Cementing the future of Lebanon: Concern rises over smuggling of construction materials into Syria

Cementing the future of Lebanon: Concern rises over smuggling of construction materials into Syria
Published: 07 September 2006

Cement smuggling into Syria is discouraging a leading local producer from cutting prices in order to reduce the cost of rebuilding in Lebanon. The Swiss-based Holcim and Cimenterie National have agreed in principle to cut the price of one tonne of cement from US$75 to US$65 to reduce the cost of rebuilding Beirut’s southern suburbs and villages in the South that were heavily damaged by Israeli air strikes.


But Sibline, which is the third-largest cement producer in Lebanon, has been reluctant to agree to the government’s request to lower prices, saying it wants assurances that no cement will be smuggled into Syria.


"We don’t want to see our cement smuggled into Syria if we cut the prices. Already cement producers were suffering losses because of poor market conditions before the war," Nicholas Nahhas, the general manager of Sibline, told The Daily Star.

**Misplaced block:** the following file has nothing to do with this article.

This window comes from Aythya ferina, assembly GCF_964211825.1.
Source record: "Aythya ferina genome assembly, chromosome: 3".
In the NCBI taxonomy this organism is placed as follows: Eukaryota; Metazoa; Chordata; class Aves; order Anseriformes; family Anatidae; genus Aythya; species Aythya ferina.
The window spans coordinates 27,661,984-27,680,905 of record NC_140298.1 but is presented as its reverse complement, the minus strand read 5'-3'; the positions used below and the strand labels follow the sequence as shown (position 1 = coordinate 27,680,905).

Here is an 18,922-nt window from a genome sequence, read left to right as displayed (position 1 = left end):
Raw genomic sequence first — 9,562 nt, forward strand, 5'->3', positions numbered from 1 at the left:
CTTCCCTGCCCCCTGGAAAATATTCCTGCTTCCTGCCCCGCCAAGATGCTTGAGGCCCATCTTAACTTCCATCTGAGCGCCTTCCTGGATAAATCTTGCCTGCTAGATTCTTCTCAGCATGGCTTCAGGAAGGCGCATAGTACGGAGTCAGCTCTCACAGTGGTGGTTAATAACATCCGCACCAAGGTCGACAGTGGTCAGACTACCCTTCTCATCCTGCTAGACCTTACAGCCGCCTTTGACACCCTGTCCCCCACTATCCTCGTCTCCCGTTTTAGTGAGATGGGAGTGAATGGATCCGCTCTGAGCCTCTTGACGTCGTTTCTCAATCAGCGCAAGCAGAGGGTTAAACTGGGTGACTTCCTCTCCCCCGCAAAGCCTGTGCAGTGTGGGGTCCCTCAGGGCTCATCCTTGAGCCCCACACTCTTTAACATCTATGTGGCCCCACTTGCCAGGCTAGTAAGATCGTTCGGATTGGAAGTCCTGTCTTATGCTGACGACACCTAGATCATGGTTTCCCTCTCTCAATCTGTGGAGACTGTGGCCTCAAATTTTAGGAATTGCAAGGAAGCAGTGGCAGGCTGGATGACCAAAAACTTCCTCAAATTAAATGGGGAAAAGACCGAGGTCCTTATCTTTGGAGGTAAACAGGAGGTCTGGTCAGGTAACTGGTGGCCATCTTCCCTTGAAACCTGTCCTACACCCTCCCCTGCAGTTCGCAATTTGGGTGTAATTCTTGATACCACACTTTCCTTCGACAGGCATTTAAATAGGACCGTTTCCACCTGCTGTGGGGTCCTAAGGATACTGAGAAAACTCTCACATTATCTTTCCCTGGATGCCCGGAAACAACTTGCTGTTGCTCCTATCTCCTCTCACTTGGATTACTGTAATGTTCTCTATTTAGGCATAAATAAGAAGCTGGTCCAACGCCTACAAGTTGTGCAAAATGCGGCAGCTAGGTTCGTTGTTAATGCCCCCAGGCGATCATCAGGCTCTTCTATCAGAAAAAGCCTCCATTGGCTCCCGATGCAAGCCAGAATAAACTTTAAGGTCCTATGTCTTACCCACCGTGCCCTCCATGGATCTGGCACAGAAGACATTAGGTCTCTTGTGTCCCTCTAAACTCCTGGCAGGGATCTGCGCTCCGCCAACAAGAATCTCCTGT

Nahhas said Syria had barred Sibline’s cement deliveries to Iraq because the president of the company is Walid Jumblatt, one of Damascus’ arch-enemies.


Nahhas pointed out that the price of one ton of cement in Syria is over US$130, while in Lebanon it is only US$75.


Other industrialists have urged the government to end cement smuggling to Syria, saying that the phenomenon increased considerably during the war.


"The government’s request to cut prices is tremendous and not profitable for our company," Nahhas said.


The Lebanese government has sought urgent financial support from the West and Arab countries to defray the expenses of rebuilding the country.


The donor states that met in Stockholm last week have already pledged more than US$940 million for Lebanon, while Saudi Arabia and Kuwait have committed another US$800 million.


The Council for Development and Reconstruction estimated the direct material cost of the war at US$3.6 billion, excluding indirect losses.